Test 3: Curl-Up

1. Instruct the client to lie supine, on their back, with their knees bent and their arms held straight along their sides.

2. Curl-up by rolling the head, shoulder and upper back until the client’s shoulder blades leave the floor. If the client cannot perform the motion, their abdominals are weak and will require abdominal exercise, such as the Crunch to strengthen the abdominals.

3. Score 1 point if your client can Curl-up with the arms held straight in front of their bodies and hold the position for ten (10) seconds without having to lift their feet off the floor. Score an additional point if they can Curl-up with their arms across their chest and hold the position for 10 seconds.

Test 4: Single-Leg Lift in Prone Position

1. Instruct your client to lie facedown on a mat on the floor (Prone Position, facedown). Keeping both legs straight, have them lift their right leg as high as possible without any other bodily movement (i.e.: no hip or trunk rotation toward the lifting leg). Hold for 10 seconds.

2. Repeat with the left leg.

3. Score one point if the client can lift and hold their right leg at least twelve (12) inches off the floor for a minimum of ten (10) seconds and 1 point if they can do the same with their left.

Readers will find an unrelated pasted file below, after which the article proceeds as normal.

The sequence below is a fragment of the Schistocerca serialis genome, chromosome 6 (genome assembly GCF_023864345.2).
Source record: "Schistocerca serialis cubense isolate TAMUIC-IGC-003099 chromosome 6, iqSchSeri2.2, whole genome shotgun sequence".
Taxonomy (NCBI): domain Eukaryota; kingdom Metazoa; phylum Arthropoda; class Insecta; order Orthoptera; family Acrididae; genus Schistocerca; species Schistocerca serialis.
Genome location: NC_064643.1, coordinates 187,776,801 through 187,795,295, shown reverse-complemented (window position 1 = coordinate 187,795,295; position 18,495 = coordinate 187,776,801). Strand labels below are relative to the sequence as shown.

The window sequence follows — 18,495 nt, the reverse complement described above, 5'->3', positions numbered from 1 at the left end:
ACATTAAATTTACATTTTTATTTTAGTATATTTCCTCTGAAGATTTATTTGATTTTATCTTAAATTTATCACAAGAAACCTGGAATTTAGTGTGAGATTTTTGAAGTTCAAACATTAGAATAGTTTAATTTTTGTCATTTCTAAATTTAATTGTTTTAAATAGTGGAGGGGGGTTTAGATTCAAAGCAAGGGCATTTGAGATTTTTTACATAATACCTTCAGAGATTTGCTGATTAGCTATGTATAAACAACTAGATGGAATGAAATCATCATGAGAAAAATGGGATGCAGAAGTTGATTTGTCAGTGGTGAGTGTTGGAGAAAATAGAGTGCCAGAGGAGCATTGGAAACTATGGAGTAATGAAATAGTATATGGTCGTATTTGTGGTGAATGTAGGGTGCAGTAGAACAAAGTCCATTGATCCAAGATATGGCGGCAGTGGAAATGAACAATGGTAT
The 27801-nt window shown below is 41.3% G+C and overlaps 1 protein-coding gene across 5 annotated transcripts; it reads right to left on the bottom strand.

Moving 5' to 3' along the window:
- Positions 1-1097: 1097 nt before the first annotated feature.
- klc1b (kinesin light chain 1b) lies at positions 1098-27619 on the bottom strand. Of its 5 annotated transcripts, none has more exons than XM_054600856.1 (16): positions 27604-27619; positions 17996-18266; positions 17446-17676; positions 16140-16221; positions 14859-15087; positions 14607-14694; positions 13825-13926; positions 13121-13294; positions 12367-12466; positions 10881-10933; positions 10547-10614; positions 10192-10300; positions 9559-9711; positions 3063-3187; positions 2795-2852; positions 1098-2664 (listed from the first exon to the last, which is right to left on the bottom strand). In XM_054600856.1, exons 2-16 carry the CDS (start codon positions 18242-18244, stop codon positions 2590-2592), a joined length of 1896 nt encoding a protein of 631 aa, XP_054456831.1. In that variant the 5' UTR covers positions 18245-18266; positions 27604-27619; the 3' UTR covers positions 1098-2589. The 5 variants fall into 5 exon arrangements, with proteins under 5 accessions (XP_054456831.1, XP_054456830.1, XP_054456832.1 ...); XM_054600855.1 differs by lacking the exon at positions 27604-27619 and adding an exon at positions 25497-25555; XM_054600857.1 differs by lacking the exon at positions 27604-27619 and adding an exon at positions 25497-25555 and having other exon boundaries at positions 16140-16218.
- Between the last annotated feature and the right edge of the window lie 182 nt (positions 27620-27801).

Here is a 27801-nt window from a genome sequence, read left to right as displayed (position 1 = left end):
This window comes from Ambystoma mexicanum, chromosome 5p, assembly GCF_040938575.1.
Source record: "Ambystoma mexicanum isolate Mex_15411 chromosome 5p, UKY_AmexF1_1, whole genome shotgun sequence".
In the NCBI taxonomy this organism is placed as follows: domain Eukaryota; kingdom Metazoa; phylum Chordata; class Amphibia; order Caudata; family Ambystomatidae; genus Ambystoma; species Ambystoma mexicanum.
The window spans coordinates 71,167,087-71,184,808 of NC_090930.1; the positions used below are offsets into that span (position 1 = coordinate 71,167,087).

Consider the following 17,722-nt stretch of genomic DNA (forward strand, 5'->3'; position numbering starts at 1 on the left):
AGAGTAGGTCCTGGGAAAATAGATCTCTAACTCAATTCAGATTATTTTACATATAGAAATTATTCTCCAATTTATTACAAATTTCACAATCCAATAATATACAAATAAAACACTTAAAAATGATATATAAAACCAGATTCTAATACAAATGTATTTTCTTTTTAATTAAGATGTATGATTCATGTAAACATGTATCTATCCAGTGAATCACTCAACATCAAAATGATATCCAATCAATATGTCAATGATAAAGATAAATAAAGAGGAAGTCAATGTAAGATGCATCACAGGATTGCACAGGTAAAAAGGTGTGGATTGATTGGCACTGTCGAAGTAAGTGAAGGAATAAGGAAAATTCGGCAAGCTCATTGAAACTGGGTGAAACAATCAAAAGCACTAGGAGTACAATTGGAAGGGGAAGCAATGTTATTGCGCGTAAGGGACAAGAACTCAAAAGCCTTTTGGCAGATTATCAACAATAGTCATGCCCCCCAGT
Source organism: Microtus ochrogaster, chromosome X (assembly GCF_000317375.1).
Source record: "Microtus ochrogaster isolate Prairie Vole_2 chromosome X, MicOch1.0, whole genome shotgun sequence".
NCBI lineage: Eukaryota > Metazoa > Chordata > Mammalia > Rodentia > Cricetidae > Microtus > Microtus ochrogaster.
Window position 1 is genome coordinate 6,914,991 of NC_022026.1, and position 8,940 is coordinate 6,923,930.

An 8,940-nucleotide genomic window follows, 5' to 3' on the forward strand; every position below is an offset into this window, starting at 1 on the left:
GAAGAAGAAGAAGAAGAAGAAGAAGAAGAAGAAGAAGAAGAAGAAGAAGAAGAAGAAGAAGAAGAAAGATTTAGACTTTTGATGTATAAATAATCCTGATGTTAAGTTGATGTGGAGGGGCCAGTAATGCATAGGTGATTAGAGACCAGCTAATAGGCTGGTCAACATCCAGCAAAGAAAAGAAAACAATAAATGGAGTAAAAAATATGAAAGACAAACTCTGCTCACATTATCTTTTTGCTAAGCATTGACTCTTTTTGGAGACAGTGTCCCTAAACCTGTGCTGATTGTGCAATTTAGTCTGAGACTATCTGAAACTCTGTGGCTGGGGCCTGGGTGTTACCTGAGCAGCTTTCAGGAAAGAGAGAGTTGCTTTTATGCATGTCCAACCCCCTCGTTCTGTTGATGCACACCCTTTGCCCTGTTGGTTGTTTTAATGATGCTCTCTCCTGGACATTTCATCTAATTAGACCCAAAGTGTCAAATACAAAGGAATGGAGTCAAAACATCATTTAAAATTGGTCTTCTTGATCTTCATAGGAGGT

4. If they cannot lift either or both legs at least twelve (12) inches then the assessment shows hypertonicity in the hip flexors. If they can elevate the legs twelve inches, but cannot hold it, then the assessment indicates muscle weakness in the hamstrings, gluteals and/or lower back muscles

Test 5: Knee to Chest

1. Instruct the client to lie on their back on the floor or mat (Supine Position).

2. Start with both legs straight on the floor. Keep the left leg down and straight and have the client bring their right knee up toward their chest until they can grab the right knee and pull it tightly against their chest. Inability to pull the knee and thigh to the chest with the opposite leg held straight on the floor is indicative of hypertonic adductors, gluteals, and/or lower back muscles.

3. Repeat with left leg.

4. Score on (1) point if your client can keep their left leg touching the floor while they hold their right knee and thigh on their chest. Score one (1) additional point if they can do the same with the left knee and thigh on their chest.

Test 6: Standing Wall Posture Test

1. Instruct your client to stand against a wall with their heels, hips, shoulders and back of the head against the wall with feet together.

2. Instruct your client to press their neck and lower back against the wall without bending their knees or lifting their heels off the floor.

3. Try to place your hand between your client’s low back and the wall.

Score two (2) points if your client can press their back against the wall (against your hand) and hold it there for 10 seconds without bending their knees or raising their heels. Score one (1) point if your back is one inch or less from reaching the wall.

Healthy Back Test Scoring Table

Assessment Score
Healthy Back 11-12
Average Risk 9-10
Above Average Risk 6-8
High Risk 5 or less

Best Regards,

Jim Bell,